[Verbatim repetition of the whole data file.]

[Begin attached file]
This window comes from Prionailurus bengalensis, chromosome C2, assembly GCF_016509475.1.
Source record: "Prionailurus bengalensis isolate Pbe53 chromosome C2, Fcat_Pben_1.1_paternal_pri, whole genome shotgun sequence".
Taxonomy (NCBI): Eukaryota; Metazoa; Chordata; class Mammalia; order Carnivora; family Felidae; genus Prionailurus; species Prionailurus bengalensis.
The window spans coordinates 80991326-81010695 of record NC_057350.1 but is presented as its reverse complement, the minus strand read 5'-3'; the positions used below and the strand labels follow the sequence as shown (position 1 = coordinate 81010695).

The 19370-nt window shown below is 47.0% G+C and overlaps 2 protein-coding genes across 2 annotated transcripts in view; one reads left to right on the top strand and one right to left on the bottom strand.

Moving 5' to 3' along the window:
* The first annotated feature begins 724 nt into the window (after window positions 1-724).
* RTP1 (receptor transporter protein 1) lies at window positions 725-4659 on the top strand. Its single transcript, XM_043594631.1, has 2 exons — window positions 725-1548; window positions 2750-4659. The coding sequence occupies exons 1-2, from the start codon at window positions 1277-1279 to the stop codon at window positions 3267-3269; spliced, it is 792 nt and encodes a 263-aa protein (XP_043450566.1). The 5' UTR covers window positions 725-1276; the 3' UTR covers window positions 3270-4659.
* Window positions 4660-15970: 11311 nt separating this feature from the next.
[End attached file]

This window comes from Prionailurus bengalensis, chromosome C2, assembly GCF_016509475.1.
Source record: "Prionailurus bengalensis isolate Pbe53 chromosome C2, Fcat_Pben_1.1_paternal_pri, whole genome shotgun sequence".
Taxonomy (NCBI): Eukaryota; Metazoa; Chordata; class Mammalia; order Carnivora; family Felidae; genus Prionailurus; species Prionailurus bengalensis.
The window spans coordinates 80991326-81010695 of record NC_057350.1 but is presented as its reverse complement, the minus strand read 5'-3'; the positions used below and the strand labels follow the sequence as shown (position 1 = coordinate 81010695).

The 19370-nt window shown below is 47.0% G+C and overlaps 2 protein-coding genes across 2 annotated transcripts in view; one reads left to right on the top strand and one right to left on the bottom strand.

Moving 5' to 3' along the window:
* The first annotated feature begins 724 nt into the window (after window positions 1-724).
* RTP1 (receptor transporter protein 1) lies at window positions 725-4659 on the top strand. Its single transcript, XM_043594631.1, has 2 exons — window positions 725-1548; window positions 2750-4659. The coding sequence occupies exons 1-2, from the start codon at window positions 1277-1279 to the stop codon at window positions 3267-3269; spliced, it is 792 nt and encodes a 263-aa protein (XP_043450566.1). The 5' UTR covers window positions 725-1276; the 3' UTR covers window positions 3270-4659.
* Window positions 4660-15970: 11311 nt separating this feature from the next.